16 Upsetting Facts About College Remediation Rates [2022]

There’s no need to beat around the bush — college remediation rates in the US are disappointing. Before going through the facts and statistics listed below, readers should know that 75% of students required to take remedial college classes fail to graduate.

College remediation has become so prominent that it’s no longer regarded as an impolite topic to discuss. Every college student in America has either been in the program as a freshman or knows multiple people enrolled in a college.

The statistics listed below show the numbers related to remediation while answering some of the key questions associated with this topic.

Remediation in Higher Education — Editor’s Choice

  • There are around 43 million illiterate American adults.
  • A quarter of college freshmen enroll in remedial classes during their first year at college.
  • Nearly 30% of African-American students require remedial education in California community colleges.
  • Around 80% of California community college students attend remediation courses.
  • A quarter of four-year students taking remedial courses drop out.
  • Less than 10% of students who take remedial classes graduate on time.

National College Remediation Rates

1. Approximately 43 million American adults can’t read.

(National Center for Education, World Atlas)

According to the latest PIAAC study of adults aged 16–65, 8.4 million Americans are below the basic literacy level, and 26.5 million people can be placed in the basic level reading group. This makes the US 125th on the list of countries by literacy rate.

Finland, Norway, Slovenia, Tajikistan, Barbados, Uzbekistan, and 20 other countries share the first spot on this list, with the literacy rate rounding up to 100%.

College Remediation Rates - Number of US Adults at Each Level of Proficiency on the PIAAC Literacy Scale

2. A quarter of college freshmen enroll in remedial programs during their first year.

(Community College Review)

Unfortunately, the latest developmental education statistics show that a quarter of high school graduates who start a community college take one or more remedial cases in their first year. This represents a huge issue and shows how flawed the high school system is, especially in public schools. The number of students who graduate high school without reaching a satisfactory level of literacy or mathematics is simply staggering.

3. Remedial education costs students $1.3 billion per year overall.

(Center for American Progress)

Regarding developmental education, statistics show that remedial education costs between $400 million and $500 million per year. Moreover, these costs are not equally divided. Percentages of low-income, Hispanic and Black students who enter remedial education are significantly higher than that of their affluent or white peers.

College Remediation Rates by State

4. Nearly 30% of African-American students require remedial education in California community colleges.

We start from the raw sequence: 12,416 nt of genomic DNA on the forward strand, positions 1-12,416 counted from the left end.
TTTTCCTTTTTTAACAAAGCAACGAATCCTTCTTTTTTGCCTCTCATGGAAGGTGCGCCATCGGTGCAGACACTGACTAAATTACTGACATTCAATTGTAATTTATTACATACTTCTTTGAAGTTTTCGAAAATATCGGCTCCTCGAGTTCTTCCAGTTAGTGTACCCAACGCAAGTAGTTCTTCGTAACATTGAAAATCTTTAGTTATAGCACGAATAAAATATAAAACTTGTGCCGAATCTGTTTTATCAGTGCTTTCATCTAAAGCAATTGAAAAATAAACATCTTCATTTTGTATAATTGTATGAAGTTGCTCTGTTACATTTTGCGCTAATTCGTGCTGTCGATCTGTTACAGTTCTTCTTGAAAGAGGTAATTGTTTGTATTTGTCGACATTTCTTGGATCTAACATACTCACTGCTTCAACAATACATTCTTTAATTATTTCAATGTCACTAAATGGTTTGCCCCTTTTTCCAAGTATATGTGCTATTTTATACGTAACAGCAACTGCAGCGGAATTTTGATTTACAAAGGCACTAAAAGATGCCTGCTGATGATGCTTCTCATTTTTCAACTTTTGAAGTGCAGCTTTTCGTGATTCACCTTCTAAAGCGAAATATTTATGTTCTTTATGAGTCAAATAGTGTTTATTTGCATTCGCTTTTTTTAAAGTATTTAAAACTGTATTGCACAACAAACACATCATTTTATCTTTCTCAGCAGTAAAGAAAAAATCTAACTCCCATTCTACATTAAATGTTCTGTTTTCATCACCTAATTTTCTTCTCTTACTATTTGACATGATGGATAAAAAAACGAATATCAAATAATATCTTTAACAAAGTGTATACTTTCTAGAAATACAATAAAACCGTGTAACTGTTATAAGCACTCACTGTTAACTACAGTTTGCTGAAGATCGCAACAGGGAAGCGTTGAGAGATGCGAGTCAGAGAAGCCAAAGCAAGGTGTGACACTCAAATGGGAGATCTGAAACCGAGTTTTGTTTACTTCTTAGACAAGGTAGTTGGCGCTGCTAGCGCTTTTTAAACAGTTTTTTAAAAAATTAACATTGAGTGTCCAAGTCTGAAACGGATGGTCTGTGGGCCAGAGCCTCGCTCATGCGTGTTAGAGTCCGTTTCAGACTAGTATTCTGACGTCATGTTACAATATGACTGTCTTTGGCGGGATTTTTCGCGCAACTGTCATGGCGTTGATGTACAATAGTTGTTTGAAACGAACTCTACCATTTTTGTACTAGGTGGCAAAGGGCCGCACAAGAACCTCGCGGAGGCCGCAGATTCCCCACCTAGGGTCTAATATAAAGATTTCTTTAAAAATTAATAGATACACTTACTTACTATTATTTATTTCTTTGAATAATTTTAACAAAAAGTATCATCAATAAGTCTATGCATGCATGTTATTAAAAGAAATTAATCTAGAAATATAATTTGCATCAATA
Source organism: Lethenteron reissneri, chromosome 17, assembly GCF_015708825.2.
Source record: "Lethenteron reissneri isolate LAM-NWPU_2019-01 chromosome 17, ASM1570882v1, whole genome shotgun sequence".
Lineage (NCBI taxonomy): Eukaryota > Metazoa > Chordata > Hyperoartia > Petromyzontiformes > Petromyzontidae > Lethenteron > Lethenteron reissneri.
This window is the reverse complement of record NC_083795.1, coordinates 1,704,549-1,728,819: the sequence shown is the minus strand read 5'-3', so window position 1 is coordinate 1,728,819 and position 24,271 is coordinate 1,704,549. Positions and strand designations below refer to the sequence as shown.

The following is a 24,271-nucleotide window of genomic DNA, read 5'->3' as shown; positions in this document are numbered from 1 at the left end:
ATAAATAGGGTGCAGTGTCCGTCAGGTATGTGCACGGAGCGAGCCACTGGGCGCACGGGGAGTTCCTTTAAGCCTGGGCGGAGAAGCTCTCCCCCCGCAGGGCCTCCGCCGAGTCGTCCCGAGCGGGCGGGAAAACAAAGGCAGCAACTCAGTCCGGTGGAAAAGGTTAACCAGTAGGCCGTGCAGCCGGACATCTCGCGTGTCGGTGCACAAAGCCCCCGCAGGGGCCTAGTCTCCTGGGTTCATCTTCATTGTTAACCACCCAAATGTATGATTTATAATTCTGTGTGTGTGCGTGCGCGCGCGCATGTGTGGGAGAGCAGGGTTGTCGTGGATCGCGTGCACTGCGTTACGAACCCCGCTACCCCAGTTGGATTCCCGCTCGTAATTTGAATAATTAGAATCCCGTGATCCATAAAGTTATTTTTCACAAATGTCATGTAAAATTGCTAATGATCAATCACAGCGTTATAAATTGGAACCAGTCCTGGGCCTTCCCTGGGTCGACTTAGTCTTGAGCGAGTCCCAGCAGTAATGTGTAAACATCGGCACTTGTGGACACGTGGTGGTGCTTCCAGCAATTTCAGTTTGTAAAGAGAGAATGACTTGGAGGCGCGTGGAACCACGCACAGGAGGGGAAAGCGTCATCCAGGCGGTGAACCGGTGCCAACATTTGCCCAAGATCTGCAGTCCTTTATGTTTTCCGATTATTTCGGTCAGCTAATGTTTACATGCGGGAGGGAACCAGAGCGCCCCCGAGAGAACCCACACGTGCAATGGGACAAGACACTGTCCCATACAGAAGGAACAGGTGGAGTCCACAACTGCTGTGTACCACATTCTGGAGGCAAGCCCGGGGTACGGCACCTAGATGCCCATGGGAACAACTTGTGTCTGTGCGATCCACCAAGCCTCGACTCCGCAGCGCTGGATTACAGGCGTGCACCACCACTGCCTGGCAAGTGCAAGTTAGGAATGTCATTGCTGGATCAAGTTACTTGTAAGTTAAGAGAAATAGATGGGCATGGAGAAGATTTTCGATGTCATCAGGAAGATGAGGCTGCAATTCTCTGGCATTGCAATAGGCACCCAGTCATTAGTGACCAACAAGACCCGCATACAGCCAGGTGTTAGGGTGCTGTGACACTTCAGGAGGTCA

(Inside Higher Ed)

Unfortunately, remedial education is even more pronounced among students of color. In fact, African American students make up almost a third of the students requiring remediation courses. Meanwhile, 24% of all Latinx students and 20% of White students enroll in remedial classes.

5. More first-year students passed introductory courses at college after Florida eliminated remedial courses in 2013.

(Inside Higher Ed)

College remediation rates in the state of Florida were a cause for concern. That’s why the state decided to introduce gateway courses that count toward college credits instead of remedial classes. Two-year colleges were also legally obligated to substitute remedial courses with credit-bearing ones.

It seems that the move worked, as 6% more first-year students were able to pass English Composition, Intermediate Algebra, and Gateway Math six years later, in 2019.

6. Michigan’s poorest districts have a remediation rate more than 2.5 times higher than the wealthiest districts.

(The Education Trust)

The college remediation rates by state show that the remediation rate in Michigan’s poorest districts is 39.1%. This number is far above the statewide remediation rate (24.8%). It’s also significantly lower in the state’s wealthiest districts — only 15.2%.

The latest findings suggest that nearly four in 10 students are enrolled in a college remediation course in districts with the highest concentration of students of color. This trend happens across the state, in both urban and rural areas.

7. Approximately 80% of California community college students are placed into remediation.


In California, the community college remediation rates are drastically different for various public schools in the state. For California State University, the percentage is around 30%, while fewer than 10% of new students go into remediation at the University of California.

8. 25.6% of first-time Ohio students older than 25 enrolled in a remedial course in 2020.

(Ohio Department of Higher Education)

The latest accessible annual college remediation rates by state tell us Ohio had 7,892 students older than 25 who enrolled in fall 2020. Moreover, Ohio’s colleges and universities have seen a decline in remediation rates for all age groups.